That’s entertainment! Steven Lake asks, “What’s the point?” if it isolates you and your loved one.
What does death by entertainment mean? My wife and I were talking the other day about how much we entertain ourselves. Specifically, we were talking about TV, movies, and the internet. For the most part we use these forms of audio-visual stimulation for entertainment purposes. Sometimes we use them for education.
We watch a lot of TV late in the evening after work. Often, these are pre-recorded shows which allow us to sit, skip through the commercials, and zone into the entertainment whether it is The Expanse, Colony, Supergirl, etc. Yeah, we are big on Sci-Fi.
Time flies by and three hours evaporates in a moment.
It is the same when listening to teleseminars, perusing FB, or looking at You Tube. Why are we inundating our senses with all these flashing pixels worth of entertainment?
Methinks it is to avoid the banality of our lives. OK, sometimes I am just too exhausted to do anything after work and watching some mind- numbing piece helps me veg out. If it happens to be of high quality, so much the better, though it’s not a prerequisite. Anything will do at those moments.
Lately, I notice that my tolerance for TV is dropping. At one time, I believed that sitting with my partner watching a show we both enjoyed was . . . connecting, if not in a major way, at least in some way. I don’t feel that way anymore.
I am frustrated that I am spending any time watching a fantasy, whether fictional or from a “reality” show. I am feeling irritated at the absurdity of it all and would rather be creating or engaging with people, not with images of people.
Reading fiction has come back into my life. Even though this too can be an escape, it seems to be an engaging process involving more of my synapses. I don’t go off into the “zone” like I do with the TV or the computer. It is however, still entertainment.
What’s the problem with all the entertainment that is instantly available? If you are into conspiracy theories it is a balm, or drug, for the masses to keep them unthinking slaves to the corporate world – a never-ending treadmill to feed the rich with our time and efforts. Entertainment dulls the senses and makes us incapable of action.
Entertainment makes us feel good, or at least numbs us from the pain of reality. It is an escape. But where are we escaping to?
After being “entertained” I notice that my sense of reality is slightly altered. Often, I am irritable, pensive, or moody. Matters become worse as I think about the three hours I have just wasted – how they could have been used more productively.
It is as if I am tired of watching someone else’s creative output. I would rather be writing, working on my business, painting, creating a video, or spending the time in conversation with my wife.
Being entertained has become an avoidance of life. Not all entertainment mind you. Going out to an evening of dance, opera, theater, live comedy, still has a different quality of experience for me. Anything coming from the screen . . . no matter how well done, leaves me empty. Even listening to the radio is a better experience. I can at least do something else while it is on.
It seems that our electronic devices take us away from people even as they purport to connect us. Watching five people at a restaurant all on their smart phones texting their friends not at the table seems redundant. Why be out with friends if you are not going to be actively engaged with them?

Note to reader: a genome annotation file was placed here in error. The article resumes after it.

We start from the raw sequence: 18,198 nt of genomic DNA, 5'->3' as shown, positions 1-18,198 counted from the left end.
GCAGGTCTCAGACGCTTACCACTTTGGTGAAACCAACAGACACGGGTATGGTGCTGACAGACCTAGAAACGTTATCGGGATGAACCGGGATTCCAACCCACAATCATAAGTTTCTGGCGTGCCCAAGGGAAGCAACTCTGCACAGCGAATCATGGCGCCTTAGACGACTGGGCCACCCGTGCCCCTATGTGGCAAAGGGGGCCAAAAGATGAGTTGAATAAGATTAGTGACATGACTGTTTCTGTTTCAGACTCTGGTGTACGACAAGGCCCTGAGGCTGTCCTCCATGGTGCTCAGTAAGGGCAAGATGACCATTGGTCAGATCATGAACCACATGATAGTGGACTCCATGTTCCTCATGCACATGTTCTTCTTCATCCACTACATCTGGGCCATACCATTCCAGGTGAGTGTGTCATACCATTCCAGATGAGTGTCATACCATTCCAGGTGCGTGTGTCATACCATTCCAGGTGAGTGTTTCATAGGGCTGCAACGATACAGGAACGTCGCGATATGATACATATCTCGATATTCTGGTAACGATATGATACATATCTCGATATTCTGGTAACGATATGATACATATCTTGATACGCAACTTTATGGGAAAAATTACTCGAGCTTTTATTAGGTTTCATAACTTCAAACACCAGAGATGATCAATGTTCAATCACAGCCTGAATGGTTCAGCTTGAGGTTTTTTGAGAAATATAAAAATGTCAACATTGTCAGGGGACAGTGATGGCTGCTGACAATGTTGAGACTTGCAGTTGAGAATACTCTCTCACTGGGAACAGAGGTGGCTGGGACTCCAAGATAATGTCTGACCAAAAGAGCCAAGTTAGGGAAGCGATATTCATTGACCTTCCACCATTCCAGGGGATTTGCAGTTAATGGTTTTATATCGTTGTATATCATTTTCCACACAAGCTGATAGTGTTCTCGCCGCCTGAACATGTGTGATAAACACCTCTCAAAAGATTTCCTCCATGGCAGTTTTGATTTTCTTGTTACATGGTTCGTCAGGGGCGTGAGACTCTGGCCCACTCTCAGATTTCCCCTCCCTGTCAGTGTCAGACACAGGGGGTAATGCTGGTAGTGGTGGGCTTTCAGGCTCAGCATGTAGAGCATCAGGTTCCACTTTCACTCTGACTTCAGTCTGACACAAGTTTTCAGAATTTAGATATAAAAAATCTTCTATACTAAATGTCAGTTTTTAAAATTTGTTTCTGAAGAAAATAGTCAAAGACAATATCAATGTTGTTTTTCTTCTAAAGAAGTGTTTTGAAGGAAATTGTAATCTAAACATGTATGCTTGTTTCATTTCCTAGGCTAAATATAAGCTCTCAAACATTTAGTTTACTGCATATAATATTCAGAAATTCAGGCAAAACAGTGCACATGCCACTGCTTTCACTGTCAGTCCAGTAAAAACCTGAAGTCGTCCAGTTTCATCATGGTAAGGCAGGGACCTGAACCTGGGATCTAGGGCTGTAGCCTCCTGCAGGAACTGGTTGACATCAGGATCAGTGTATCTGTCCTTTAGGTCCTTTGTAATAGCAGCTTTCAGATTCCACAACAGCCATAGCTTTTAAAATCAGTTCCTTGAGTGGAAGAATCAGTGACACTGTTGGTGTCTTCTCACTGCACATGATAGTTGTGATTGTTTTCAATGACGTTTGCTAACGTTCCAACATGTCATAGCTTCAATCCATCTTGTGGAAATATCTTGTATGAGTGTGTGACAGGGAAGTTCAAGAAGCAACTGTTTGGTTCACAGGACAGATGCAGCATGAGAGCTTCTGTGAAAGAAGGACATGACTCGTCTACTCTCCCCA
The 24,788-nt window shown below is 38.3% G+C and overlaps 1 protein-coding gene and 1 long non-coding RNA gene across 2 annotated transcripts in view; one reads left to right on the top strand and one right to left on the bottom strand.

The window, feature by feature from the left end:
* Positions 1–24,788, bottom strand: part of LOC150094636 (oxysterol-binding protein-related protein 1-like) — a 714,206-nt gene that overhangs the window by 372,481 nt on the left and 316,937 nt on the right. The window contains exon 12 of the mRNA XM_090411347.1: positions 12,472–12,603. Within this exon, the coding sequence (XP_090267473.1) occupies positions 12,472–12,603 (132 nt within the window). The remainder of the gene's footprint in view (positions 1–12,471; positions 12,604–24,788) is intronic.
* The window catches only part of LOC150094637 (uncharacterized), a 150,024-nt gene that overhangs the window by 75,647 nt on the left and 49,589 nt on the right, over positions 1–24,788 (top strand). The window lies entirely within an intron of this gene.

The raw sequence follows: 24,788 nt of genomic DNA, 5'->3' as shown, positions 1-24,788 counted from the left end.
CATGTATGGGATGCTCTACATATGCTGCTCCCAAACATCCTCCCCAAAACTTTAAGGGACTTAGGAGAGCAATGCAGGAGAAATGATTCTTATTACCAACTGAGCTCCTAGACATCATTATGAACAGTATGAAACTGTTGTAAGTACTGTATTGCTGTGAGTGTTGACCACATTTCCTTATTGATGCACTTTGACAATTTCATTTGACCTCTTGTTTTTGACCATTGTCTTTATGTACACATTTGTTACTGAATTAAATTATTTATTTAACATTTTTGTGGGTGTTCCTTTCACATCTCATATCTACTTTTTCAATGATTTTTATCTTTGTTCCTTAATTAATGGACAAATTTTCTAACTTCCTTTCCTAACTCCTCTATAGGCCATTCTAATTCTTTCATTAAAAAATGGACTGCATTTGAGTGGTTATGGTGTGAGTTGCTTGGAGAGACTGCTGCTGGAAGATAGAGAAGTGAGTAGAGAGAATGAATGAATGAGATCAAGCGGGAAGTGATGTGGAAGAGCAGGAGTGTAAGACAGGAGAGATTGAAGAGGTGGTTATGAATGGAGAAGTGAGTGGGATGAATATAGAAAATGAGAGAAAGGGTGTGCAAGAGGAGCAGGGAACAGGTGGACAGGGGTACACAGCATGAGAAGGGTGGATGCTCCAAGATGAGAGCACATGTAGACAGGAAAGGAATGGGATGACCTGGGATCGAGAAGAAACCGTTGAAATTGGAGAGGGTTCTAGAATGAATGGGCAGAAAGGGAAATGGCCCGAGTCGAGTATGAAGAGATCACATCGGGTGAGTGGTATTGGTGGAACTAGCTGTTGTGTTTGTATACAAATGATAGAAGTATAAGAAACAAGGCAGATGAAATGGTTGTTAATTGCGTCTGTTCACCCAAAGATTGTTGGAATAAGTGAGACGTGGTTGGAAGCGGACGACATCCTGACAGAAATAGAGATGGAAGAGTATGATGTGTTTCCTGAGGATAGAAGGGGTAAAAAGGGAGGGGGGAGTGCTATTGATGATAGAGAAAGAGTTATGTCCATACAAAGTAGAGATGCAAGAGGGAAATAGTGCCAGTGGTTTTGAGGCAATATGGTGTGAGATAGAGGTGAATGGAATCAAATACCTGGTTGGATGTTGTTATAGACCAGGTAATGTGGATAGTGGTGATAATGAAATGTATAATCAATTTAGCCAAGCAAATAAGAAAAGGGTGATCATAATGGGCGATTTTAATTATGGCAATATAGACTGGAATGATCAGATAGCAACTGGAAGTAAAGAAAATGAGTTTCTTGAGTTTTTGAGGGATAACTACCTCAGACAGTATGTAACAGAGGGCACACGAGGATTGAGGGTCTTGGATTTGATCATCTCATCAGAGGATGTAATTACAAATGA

When it comes to intimate relationships, the easy access to outside realities is obviously enticing. How many times have I looked over at my wife as she listens to a You Tube video of her latest spiritual teachings while I listen to a webinar of the latest development in online marketing? A lot.
Yes, we are in the same room and look up and smile at each other now and then, but we are not connecting. We are two ships stalled ten feet away from each other in our separate worlds. When watching TV we are closer physically, but again, in an altered state. It is a bit like being stoned together, sharing the same experience but not fully, as we are experiencing reality from a fuzzy state of incoherence. The TV may be tuned in but we are not.
Unless we are aware of the degrading effects of this constant bombardment from excessive outside electronic stimuli, I believe we become susceptible to the erosion of our relationship.
It is like Chinese water torture. Little by little our relationship is attacked by something seemingly harmless. Yet, over time, water can erode the hardest substance. Likewise, the constant flickering of blue light can affect the strongest relationship if counter-measures are not taken.
Like any problem, the first step is awareness. Do you feel or think that you and your partner are spending too much time “entertaining” yourselves and not enough time connecting or spending your time in more constructive pursuits (however you define that)?
If you think “death by entertainment” is a problem in your lives, the next step is to have a discussion about the problem and create a plan of action.
Maybe you decide to go out for a walk after dinner instead of immediately watching TV, maybe you play a board game with the kids, or perhaps visit friends, or go to the museum, read poetry to each other, or, be still my beating heart – make out.
You don’t have to give up all your previous forms of “entertainment,” you won’t, just add in entertainment that is interactive and connects you to your partner rather than creating a cone of silence.
If you are not sure how to judge your “entertainment,” ask yourself this question, is my “entertainment” doing something to us, or something for us.
Also by Steven Lake
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